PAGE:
Category Archives: Capacity Building

Change MustBe Accelerated to End Female Genital Mutilation (FGM) in One Generation

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Female Genital Mutilation (FGM) involves the partial or total removal of the female genitalia. It is an extreme and violent form of discrimination and violates the rights of women and girls to equality, bodily integrity and dignity.
As we mark the International Day of Zero Tolerance to FGM, we are at a critical window of opportunity – a ‘tipping point’ where momentum is growing and change can be accelerated. FGM is now prohibited to varying degrees in 20 out of 29 of the countries in Africa and the Middle East where it is most prevalent, although full implementation of the law continues to be a challenge.

Over the last 12 months, the campaign against FGM has received renewed support from different actors committed to ending the practice. According to UNICEF, Kenya has led the way with falls in prevalence from middle-aged women to adolescent girls from 49% to 15%, albeit with an increase in the percentage of FGM performed by health personnel.
2014also saw a significant increase in theprosecution of FGM cases globally and verdicts in a few countries.In Kenya,efforts are in full gear to enforce the Children’s Act as well as the Prohibition of FGM Act. The creation of anFGM and Early Marriage Prosecutorial Unit inthe Office of the Director of Public Prosecutions and the establishment of the Anti-FGM Board has resulted in an increase in the number of cases being reported to the police.
Meanwhile, Tarime in Tanzania witnessedthe first FGM prosecution in a community that has been reluctant to change. The UK has also had its first ever case of FGM since the passage of its anti-FGM law in 1985. In Egypt in 2014, the Attorney General filed that country’s first case of FGM since a law was passed banning FGM in 2008. 13-year-old Soheir al-Batea died after a doctor performed FGM on her at the behest of her father. On January 26, the doctor was sentenced to two years in jail for manslaughter and three months for performing FGM. Soheir’s father received a three month suspended sentence. The doctor’s clinic was also closed for one year. This first ever FGM trial in Egypt is hugely important in a country which has the highest number of affected women and girls in the world. In a country where more than 75% of FGM cases are performed by medical practitioners, it is also extremely significant that a medical professional was sentenced.
The narrative on FGM found new platforms too. Key players in sparking media interest were two campaigns – The Girl Generation: Together to End FGM and The Guardian’s Global Media Campaign to End FGM. The Guardian’s campaign recognizes the critical role of the media in ending FGM and seeks to provide incentives to keep the issue on top of the media agenda. An international reporting award, named after the late Efua Dorkenoo,will be granted annually to an African reporterwho has demonstrated innovation and commitment in covering FGM.

However, many challenges remain too in addressing FGM around the world. Many countries with high rates of FGM still do not have laws banning FGM.Without laws, women and girls have no way to seek redress and states send the message that they condone the practice. Those that have laws in place are yet to fully enforce them.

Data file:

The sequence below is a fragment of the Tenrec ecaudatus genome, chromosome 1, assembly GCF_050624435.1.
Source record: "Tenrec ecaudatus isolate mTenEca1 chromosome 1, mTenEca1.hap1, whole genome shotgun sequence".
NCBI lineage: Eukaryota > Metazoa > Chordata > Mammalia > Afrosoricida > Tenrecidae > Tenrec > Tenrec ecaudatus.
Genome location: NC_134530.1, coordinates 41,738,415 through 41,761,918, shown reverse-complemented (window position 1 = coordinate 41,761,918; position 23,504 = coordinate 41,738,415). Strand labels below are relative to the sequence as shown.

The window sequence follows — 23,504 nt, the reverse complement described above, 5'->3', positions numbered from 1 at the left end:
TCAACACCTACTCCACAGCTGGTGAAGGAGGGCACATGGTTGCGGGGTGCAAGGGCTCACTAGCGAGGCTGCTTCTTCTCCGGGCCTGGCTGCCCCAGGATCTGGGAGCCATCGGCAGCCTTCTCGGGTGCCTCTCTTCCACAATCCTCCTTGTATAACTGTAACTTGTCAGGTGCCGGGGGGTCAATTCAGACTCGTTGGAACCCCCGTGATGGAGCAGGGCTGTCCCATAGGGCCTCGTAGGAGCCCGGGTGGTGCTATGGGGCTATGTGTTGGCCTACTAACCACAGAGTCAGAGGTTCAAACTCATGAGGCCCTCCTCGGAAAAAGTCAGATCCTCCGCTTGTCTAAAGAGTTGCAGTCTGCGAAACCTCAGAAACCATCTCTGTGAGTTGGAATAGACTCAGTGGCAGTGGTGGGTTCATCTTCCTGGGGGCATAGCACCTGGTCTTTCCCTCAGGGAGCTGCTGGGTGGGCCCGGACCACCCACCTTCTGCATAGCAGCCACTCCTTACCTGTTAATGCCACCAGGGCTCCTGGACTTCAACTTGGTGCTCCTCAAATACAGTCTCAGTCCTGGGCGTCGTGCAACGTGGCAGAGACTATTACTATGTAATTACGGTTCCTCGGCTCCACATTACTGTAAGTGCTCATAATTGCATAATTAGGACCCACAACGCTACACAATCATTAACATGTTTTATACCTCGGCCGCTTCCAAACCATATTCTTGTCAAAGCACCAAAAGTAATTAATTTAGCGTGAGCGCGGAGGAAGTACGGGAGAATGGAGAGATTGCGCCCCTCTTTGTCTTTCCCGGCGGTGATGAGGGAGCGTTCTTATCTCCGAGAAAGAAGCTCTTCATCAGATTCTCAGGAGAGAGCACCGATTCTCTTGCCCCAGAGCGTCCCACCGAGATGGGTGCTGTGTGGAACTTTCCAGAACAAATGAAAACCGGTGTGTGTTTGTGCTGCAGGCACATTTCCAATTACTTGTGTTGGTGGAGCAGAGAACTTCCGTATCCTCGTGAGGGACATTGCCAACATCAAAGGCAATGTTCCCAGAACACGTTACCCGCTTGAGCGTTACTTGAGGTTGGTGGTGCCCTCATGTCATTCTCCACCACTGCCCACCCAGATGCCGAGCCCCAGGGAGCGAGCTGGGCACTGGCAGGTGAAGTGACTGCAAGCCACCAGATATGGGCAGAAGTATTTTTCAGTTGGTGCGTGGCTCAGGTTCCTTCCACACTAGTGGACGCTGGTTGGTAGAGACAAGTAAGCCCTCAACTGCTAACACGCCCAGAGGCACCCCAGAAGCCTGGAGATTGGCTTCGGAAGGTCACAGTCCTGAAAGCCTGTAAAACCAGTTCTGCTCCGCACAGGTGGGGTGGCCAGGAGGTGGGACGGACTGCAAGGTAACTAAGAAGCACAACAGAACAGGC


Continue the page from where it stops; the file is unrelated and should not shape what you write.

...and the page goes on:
In Kenya, Equality Now has been monitoring three cases of girls who died following complications related to the practice in Kajiado, Oloitoktok and Pokot. Two of the girls were pregnant and forced to undergo FGM to hasten their passage into womanhood after delivery. The possibility that there could have been more cases that were not reported cannot be ruled out either.

The theme of this Year’s Zero Tolerance Day – the involvement and mobilization of health personnel to end FGM could not be more apt. It is urgently required. The fact that health personnel sometimes fail in their duty of care and perform FGM,undermines decades of hard work and is a violation of medical ethical obligations to protect health and “do no harm.”
Resistance to FGM laws has also hampered efforts to eliminate this human rights violation.For example, in June 2014, a section of Maasai women in Kenya took to the streets demanding that the government permit them to practice their supposed ‘tradition’. In December 2014, in Kuria and Narok Counties, local chiefs and activists who had set out to save girls from undergoing the practice were attacked. In Tanzania, girls who had escaped FGM and sought refuge in a rescue centre were forced to undergo the practice when they returned to their families.
If we are to truly end FGM in one generation, a joined-up comprehensive approach works best. This includes prevention, protection, provision of services, partnerships and prosecutions where required. States must live up to their international obligations and protect women and girls, as well as provide support services for girls at risk or women who have undergone FGM.

Members of the medical profession should take a leading role in eliminating the practice by refusing to perform FGM, educating communities about the harmful consequences of FGM and providing care where needed.


Mary Wandia

FGM Program Manager

Equality Now
mwandia@equalitynow.org: Cell: +254 733 860036

UNCCD short writting-contest 2015

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Theme: Land nurturing people nurturing life

The UNCCD is pleased to announce its first Short Writing Contest. The theme is ‘Land nurturing people nurturing life
  • How would you express your relationship with land in a poem?
  • ​What does land mean to you?
  • Do you know any proverb about land in your country? Is it still relevant in your today’s life?